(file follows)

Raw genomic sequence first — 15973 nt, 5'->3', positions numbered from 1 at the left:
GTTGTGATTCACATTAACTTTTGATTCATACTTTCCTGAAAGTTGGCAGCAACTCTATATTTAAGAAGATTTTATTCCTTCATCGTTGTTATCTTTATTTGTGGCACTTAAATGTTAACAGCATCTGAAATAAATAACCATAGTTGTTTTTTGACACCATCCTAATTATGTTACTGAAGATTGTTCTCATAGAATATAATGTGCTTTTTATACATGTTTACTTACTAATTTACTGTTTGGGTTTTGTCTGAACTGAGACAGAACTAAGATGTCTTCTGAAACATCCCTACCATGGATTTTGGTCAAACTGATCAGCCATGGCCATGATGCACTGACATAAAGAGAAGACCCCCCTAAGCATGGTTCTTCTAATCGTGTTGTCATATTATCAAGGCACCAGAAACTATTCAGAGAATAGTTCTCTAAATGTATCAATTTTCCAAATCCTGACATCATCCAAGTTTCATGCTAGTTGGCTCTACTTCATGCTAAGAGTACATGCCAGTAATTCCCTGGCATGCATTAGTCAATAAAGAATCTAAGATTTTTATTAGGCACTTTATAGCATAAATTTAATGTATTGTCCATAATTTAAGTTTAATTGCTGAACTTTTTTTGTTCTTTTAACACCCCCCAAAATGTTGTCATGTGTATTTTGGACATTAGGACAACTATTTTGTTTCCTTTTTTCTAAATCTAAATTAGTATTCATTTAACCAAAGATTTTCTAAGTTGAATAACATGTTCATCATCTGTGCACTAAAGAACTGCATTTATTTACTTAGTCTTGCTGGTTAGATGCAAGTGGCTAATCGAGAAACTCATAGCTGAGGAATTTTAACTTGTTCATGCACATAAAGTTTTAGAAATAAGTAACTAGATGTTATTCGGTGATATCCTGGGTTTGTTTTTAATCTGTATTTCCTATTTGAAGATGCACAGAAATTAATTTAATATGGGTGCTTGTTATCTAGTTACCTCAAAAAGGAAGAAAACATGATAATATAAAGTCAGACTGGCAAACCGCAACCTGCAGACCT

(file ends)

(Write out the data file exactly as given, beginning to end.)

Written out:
Raw genomic sequence first — 15973 nt, 5'->3', positions numbered from 1 at the left:
GTTGTGATTCACATTAACTTTTGATTCATACTTTCCTGAAAGTTGGCAGCAACTCTATATTTAAGAAGATTTTATTCCTTCATCGTTGTTATCTTTATTTGTGGCACTTAAATGTTAACAGCATCTGAAATAAATAACCATAGTTGTTTTTTGACACCATCCTAATTATGTTACTGAAGATTGTTCTCATAGAATATAATGTGCTTTTTATACATGTTTACTTACTAATTTACTGTTTGGGTTTTGTCTGAACTGAGACAGAACTAAGATGTCTTCTGAAACATCCCTACCATGGATTTTGGTCAAACTGATCAGCCATGGCCATGATGCACTGACATAAAGAGAAGACCCCCCTAAGCATGGTTCTTCTAATCGTGTTGTCATATTATCAAGGCACCAGAAACTATTCAGAGAATAGTTCTCTAAATGTATCAATTTTCCAAATCCTGACATCATCCAAGTTTCATGCTAGTTGGCTCTACTTCATGCTAAGAGTACATGCCAGTAATTCCCTGGCATGCATTAGTCAATAAAGAATCTAAGATTTTTATTAGGCACTTTATAGCATAAATTTAATGTATTGTCCATAATTTAAGTTTAATTGCTGAACTTTTTTTGTTCTTTTAACACCCCCCAAAATGTTGTCATGTGTATTTTGGACATTAGGACAACTATTTTGTTTCCTTTTTTCTAAATCTAAATTAGTATTCATTTAACCAAAGATTTTCTAAGTTGAATAACATGTTCATCATCTGTGCACTAAAGAACTGCATTTATTTACTTAGTCTTGCTGGTTAGATGCAAGTGGCTAATCGAGAAACTCATAGCTGAGGAATTTTAACTTGTTCATGCACATAAAGTTTTAGAAATAAGTAACTAGATGTTATTCGGTGATATCCTGGGTTTGTTTTTAATCTGTATTTCCTATTTGAAGATGCACAGAAATTAATTTAATATGGGTGCTTGTTATCTAGTTACCTCAAAAAGGAAGAAAACATGATAATATAAAGTCAGACTGGCAAACCGCAACCTGCAGACCT